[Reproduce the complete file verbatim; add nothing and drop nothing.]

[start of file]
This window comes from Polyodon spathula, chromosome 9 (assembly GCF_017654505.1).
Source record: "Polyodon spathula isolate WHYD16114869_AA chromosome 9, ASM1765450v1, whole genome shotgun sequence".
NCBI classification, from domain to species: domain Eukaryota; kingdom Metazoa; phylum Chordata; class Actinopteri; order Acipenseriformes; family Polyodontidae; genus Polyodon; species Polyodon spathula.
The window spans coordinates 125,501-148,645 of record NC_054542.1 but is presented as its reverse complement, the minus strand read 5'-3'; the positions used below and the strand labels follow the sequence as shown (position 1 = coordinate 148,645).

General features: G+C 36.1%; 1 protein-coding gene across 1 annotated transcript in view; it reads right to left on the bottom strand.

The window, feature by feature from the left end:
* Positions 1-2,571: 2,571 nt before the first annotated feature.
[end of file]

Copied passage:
This window comes from Polyodon spathula, chromosome 9 (assembly GCF_017654505.1).
Source record: "Polyodon spathula isolate WHYD16114869_AA chromosome 9, ASM1765450v1, whole genome shotgun sequence".
NCBI classification, from domain to species: domain Eukaryota; kingdom Metazoa; phylum Chordata; class Actinopteri; order Acipenseriformes; family Polyodontidae; genus Polyodon; species Polyodon spathula.
The window spans coordinates 125,501-148,645 of record NC_054542.1 but is presented as its reverse complement, the minus strand read 5'-3'; the positions used below and the strand labels follow the sequence as shown (position 1 = coordinate 148,645).

General features: G+C 36.1%; 1 protein-coding gene across 1 annotated transcript in view; it reads right to left on the bottom strand.

The window, feature by feature from the left end:
* Positions 1-2,571: 2,571 nt before the first annotated feature.